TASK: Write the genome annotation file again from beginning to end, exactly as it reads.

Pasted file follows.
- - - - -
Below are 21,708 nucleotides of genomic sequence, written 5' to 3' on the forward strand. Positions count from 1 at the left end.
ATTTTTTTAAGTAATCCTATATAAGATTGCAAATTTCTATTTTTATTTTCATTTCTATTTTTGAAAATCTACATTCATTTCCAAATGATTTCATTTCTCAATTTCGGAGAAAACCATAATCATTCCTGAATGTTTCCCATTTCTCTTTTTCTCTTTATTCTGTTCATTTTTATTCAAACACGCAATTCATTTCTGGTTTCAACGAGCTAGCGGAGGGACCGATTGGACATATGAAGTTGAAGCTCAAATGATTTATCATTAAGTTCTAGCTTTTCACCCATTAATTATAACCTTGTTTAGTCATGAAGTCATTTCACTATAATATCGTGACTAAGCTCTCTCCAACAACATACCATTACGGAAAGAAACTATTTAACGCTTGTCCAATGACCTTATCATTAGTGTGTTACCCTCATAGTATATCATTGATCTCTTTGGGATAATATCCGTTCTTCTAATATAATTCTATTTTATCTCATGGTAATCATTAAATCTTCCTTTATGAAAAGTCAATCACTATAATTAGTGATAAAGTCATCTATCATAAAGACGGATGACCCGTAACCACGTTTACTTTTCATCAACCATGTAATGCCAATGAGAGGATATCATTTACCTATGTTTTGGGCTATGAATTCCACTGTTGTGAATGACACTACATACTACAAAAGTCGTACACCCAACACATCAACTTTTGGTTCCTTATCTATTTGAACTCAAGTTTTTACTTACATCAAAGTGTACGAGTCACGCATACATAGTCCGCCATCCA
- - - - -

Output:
Below are 21,708 nucleotides of genomic sequence, written 5' to 3' on the forward strand. Positions count from 1 at the left end.
ATTTTTTTAAGTAATCCTATATAAGATTGCAAATTTCTATTTTTATTTTCATTTCTATTTTTGAAAATCTACATTCATTTCCAAATGATTTCATTTCTCAATTTCGGAGAAAACCATAATCATTCCTGAATGTTTCCCATTTCTCTTTTTCTCTTTATTCTGTTCATTTTTATTCAAACACGCAATTCATTTCTGGTTTCAACGAGCTAGCGGAGGGACCGATTGGACATATGAAGTTGAAGCTCAAATGATTTATCATTAAGTTCTAGCTTTTCACCCATTAATTATAACCTTGTTTAGTCATGAAGTCATTTCACTATAATATCGTGACTAAGCTCTCTCCAACAACATACCATTACGGAAAGAAACTATTTAACGCTTGTCCAATGACCTTATCATTAGTGTGTTACCCTCATAGTATATCATTGATCTCTTTGGGATAATATCCGTTCTTCTAATATAATTCTATTTTATCTCATGGTAATCATTAAATCTTCCTTTATGAAAAGTCAATCACTATAATTAGTGATAAAGTCATCTATCATAAAGACGGATGACCCGTAACCACGTTTACTTTTCATCAACCATGTAATGCCAATGAGAGGATATCATTTACCTATGTTTTGGGCTATGAATTCCACTGTTGTGAATGACACTACATACTACAAAAGTCGTACACCCAACACATCAACTTTTGGTTCCTTATCTATTTGAACTCAAGTTTTTACTTACATCAAAGTGTACGAGTCACGCATACATAGTCCGCCATCCA